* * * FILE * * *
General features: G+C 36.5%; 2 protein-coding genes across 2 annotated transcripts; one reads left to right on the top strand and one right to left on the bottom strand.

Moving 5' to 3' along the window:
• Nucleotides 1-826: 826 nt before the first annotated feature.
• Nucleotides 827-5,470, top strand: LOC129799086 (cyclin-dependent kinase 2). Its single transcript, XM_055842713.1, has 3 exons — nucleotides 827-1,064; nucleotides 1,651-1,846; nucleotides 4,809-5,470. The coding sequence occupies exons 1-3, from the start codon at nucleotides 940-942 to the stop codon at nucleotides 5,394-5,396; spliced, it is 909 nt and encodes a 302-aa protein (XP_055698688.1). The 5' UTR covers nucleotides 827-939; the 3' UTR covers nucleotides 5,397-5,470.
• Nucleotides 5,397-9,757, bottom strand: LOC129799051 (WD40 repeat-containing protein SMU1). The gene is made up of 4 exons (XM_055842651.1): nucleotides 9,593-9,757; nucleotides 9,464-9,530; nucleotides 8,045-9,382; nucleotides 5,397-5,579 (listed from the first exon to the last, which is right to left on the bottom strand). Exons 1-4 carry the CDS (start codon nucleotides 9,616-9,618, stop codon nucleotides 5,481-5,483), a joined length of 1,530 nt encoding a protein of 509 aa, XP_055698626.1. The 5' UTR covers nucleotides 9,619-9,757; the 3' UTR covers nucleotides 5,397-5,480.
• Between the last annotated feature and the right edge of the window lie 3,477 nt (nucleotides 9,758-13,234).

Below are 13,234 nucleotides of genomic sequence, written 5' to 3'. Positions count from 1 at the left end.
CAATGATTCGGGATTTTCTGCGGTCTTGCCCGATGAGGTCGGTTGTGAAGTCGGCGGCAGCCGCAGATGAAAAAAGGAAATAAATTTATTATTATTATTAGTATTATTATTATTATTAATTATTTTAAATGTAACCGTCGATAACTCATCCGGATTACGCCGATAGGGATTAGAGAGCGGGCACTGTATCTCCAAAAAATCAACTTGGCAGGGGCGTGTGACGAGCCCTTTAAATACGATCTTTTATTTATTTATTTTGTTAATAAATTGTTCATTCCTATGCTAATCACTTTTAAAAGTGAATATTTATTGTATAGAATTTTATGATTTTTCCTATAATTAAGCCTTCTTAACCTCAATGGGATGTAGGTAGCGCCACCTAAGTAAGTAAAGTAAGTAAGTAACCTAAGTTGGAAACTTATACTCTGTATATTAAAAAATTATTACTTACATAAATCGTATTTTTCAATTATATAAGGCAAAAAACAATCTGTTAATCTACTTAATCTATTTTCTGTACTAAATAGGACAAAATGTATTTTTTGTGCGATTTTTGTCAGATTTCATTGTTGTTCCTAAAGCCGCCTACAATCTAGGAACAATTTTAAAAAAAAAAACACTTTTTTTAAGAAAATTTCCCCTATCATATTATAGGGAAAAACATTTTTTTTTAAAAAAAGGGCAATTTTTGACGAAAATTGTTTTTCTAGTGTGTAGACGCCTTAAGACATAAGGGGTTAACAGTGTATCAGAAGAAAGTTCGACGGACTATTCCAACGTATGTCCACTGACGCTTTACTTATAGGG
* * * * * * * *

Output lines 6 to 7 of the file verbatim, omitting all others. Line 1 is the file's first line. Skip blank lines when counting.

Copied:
• Between the last annotated feature and the right edge of the window lie 3,477 nt (nucleotides 9,758-13,234).

Below are 13,234 nucleotides of genomic sequence, written 5' to 3'. Positions count from 1 at the left end.